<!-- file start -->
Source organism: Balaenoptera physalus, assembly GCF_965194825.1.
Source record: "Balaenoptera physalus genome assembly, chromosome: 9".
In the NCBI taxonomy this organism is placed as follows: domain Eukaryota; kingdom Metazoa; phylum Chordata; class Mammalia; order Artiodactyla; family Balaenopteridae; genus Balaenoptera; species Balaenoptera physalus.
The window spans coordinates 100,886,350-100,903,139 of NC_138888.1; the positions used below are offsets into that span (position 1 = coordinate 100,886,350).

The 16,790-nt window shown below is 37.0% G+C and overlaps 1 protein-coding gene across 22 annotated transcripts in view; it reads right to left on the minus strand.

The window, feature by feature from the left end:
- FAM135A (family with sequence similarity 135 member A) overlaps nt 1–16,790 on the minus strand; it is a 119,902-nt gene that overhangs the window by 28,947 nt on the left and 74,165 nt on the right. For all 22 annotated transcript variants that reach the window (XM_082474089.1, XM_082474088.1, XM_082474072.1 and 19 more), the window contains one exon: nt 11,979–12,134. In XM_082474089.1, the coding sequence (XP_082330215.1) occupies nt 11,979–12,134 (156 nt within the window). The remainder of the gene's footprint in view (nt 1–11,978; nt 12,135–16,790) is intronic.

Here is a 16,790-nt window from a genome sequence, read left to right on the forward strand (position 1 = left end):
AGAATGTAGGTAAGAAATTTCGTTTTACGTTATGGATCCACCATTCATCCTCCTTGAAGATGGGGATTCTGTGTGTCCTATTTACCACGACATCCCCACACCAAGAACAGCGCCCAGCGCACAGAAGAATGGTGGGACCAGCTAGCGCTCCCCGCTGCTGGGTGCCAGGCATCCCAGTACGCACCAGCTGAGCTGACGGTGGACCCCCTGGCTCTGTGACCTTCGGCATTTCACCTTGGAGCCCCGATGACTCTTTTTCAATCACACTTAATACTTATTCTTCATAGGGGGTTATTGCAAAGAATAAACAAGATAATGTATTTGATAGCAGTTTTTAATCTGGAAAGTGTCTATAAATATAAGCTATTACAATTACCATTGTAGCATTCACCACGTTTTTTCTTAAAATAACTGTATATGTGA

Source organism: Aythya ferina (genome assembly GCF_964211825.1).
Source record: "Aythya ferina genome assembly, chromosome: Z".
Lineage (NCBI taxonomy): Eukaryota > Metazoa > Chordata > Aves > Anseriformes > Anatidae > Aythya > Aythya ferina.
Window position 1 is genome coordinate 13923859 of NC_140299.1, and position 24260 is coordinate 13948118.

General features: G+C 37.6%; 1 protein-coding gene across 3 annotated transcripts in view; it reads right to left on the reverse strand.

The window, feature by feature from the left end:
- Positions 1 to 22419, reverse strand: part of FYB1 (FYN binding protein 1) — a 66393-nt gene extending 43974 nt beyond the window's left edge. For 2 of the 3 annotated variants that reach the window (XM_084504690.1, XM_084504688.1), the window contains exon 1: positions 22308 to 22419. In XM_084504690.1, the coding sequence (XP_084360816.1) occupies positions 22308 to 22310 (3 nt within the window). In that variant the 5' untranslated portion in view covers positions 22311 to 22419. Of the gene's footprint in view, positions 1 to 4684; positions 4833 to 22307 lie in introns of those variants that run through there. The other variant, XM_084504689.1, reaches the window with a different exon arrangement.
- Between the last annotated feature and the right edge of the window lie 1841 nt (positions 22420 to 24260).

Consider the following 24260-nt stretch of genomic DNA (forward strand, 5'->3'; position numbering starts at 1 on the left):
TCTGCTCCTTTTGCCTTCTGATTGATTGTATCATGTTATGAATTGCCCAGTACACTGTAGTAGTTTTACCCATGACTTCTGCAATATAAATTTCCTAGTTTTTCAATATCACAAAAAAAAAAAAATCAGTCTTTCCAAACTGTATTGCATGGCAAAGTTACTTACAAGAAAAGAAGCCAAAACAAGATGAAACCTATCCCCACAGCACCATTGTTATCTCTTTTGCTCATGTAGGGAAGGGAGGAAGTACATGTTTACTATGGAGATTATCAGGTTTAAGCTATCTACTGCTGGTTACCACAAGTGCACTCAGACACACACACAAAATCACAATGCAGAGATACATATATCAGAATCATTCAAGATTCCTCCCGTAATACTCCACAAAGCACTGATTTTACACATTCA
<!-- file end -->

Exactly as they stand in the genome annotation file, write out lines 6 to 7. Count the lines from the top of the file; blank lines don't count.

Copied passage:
The window, feature by feature from the left end:
- FAM135A (family with sequence similarity 135 member A) overlaps nt 1–16,790 on the minus strand; it is a 119,902-nt gene that overhangs the window by 28,947 nt on the left and 74,165 nt on the right. For all 22 annotated transcript variants that reach the window (XM_082474089.1, XM_082474088.1, XM_082474072.1 and 19 more), the window contains one exon: nt 11,979–12,134. In XM_082474089.1, the coding sequence (XP_082330215.1) occupies nt 11,979–12,134 (156 nt within the window). The remainder of the gene's footprint in view (nt 1–11,978; nt 12,135–16,790) is intronic.